Last year was a record-breaking year for robot orders and shipments, with more robots being bought and implemented than ever before. Overall, orders were up 10% from 2015, but a few industries and applications paved the way for truly significant increases in automation.
A few key statistics to take note of:
- Robot orders surged 61% in assembly applications
- Food and consumer goods orders were up 32%
- Spot welding application orders were up 24%
- Automotive orders were up 17%
- Q4 alone showed 18% overall growth in robot orders
Robots are rapidly becoming commonplace in manufacturing, and the growth is exponential. But what’s driving this trend? Why are robot orders growing so fast?
3 Major Driving Forces of Robot Order Growth
There are 3 main reasons that manufacturers continue to order and implement robotic solutions in their applications:
The strongest and most impactful driving force behind the growth in robotics is the significant increases to productivity they provide. Robots work faster, smarter, more precisely and with less waste than manual laborers.
Robots have high levels of repeatability, leading to high quality work, and can handle inspection and assembly processes at a higher volume and pace than a human. Initial investment in automation may be high, but robots typically provide great ROI while boosting production performance (to see how robots could improve your ROI, check out the RIA ROI Robot System Value Calculator).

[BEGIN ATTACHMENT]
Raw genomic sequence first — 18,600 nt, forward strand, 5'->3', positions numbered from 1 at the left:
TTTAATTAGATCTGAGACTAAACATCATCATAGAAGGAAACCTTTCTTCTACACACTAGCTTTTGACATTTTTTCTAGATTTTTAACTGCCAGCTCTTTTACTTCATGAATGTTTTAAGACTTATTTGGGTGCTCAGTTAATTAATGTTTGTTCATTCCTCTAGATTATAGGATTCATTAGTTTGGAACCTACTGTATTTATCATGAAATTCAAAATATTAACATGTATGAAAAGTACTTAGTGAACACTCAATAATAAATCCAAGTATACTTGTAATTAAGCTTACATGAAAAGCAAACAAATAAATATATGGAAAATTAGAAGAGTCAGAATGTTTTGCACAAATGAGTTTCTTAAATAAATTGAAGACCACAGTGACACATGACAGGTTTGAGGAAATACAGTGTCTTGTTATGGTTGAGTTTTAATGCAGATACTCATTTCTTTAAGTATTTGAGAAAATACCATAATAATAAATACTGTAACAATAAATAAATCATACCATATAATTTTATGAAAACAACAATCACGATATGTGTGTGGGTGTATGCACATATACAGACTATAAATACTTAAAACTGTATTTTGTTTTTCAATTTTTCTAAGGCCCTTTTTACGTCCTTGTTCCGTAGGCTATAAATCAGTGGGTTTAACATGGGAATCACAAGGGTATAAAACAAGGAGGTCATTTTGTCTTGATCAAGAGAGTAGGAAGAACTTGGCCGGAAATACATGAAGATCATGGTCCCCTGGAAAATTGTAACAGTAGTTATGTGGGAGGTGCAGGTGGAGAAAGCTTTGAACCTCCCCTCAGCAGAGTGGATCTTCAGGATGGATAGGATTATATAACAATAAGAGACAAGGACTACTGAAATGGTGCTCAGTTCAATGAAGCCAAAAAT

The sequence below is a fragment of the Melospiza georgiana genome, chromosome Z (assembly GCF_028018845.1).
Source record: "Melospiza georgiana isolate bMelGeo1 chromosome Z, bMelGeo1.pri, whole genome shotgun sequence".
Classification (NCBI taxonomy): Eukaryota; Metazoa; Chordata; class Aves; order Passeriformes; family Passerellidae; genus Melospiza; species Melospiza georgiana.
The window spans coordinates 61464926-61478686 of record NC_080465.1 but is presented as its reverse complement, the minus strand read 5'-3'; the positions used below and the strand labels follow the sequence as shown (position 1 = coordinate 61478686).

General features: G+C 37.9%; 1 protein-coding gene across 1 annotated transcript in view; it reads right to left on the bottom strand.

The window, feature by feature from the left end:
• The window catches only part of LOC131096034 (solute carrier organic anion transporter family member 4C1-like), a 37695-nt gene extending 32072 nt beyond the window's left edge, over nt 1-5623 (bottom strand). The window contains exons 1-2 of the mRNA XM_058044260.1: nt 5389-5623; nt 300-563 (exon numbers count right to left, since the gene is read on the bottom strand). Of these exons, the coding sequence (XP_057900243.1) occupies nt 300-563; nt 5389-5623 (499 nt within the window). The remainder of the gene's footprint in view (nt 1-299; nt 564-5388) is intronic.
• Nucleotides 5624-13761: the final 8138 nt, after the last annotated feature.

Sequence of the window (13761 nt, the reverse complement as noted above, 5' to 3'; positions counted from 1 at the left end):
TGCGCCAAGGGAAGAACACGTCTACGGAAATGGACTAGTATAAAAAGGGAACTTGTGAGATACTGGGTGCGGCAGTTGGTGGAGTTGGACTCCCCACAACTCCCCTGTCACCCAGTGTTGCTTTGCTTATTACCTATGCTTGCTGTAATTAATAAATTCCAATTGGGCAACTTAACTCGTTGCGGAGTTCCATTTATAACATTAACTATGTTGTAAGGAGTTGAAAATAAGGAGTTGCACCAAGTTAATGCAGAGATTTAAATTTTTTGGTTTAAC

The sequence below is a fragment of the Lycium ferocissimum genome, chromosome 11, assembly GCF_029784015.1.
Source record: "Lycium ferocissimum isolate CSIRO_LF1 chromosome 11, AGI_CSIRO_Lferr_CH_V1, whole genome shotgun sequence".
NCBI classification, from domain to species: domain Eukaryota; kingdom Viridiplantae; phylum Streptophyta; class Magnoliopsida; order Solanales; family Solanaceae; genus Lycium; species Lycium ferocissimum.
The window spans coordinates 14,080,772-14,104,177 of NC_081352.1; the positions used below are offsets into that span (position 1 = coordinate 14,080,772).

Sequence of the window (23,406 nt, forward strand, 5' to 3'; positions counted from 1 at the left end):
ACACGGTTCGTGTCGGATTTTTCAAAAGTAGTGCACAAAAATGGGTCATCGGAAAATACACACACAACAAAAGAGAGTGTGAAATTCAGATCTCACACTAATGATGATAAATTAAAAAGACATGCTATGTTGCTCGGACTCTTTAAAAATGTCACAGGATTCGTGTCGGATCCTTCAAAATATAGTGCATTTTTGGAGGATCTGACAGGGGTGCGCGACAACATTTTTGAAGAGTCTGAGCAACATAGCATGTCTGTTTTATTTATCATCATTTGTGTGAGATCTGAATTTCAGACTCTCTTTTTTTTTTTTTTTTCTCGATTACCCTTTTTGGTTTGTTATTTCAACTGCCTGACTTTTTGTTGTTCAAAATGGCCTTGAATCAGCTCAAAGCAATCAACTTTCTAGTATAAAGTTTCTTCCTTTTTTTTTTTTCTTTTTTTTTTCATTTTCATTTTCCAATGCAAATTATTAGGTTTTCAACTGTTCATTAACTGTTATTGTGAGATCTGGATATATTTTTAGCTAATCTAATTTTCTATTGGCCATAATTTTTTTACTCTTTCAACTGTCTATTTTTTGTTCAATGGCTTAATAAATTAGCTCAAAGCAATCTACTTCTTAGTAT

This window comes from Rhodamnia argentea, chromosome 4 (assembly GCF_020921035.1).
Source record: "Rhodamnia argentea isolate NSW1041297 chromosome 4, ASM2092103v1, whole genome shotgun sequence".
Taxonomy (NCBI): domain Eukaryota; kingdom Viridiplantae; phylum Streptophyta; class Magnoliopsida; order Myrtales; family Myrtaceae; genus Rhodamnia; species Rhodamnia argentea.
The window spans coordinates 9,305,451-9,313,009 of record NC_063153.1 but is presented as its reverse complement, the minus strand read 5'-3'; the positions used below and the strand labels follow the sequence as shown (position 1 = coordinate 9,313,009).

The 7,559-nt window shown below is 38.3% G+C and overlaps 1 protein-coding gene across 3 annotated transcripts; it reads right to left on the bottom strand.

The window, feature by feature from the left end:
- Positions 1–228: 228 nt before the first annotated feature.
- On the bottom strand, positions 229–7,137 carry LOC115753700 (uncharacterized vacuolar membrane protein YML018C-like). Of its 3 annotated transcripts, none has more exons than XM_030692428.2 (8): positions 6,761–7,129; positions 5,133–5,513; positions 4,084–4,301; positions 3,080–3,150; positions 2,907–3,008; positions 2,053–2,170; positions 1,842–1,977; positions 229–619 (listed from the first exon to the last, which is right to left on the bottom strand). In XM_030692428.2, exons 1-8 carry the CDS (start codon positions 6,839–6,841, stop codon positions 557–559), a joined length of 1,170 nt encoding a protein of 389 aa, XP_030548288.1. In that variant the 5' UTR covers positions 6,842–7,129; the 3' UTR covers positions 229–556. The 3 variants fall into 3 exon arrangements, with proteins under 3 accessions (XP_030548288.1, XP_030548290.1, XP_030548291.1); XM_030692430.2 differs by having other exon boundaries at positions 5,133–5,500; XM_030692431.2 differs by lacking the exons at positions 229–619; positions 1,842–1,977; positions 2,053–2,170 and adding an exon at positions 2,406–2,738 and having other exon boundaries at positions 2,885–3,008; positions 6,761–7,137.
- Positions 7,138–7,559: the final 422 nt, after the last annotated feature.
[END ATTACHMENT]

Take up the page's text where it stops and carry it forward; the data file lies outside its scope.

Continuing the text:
Robots, by design, are becoming more and more collaborative. A 2016 report released by the White House, titled “Artificial Intelligence, Automation and the Economy”, showed that manufacturing labor will increase the most where humans work in collaboration with robots.
Robots improve safety in production processes and boost employee satisfaction by creating higher quality jobs.
As robotic capabilities rapidly increase, manufacturers must implement automation techniques to remain competitive – not just for short-term performance gains, but for long-term increases in productivity.
Buying and implementing robots, as well as training staff, is a significant investment, but manufacturers are more than willing to do this in order to remain competitive. In the industrial sector, if you’re not automating processes, then you’re falling behind.
To learn more about the future of robotics, read our industry insight on the consumerization of robots and how that will affect the industrial economy as well as everyday consumers.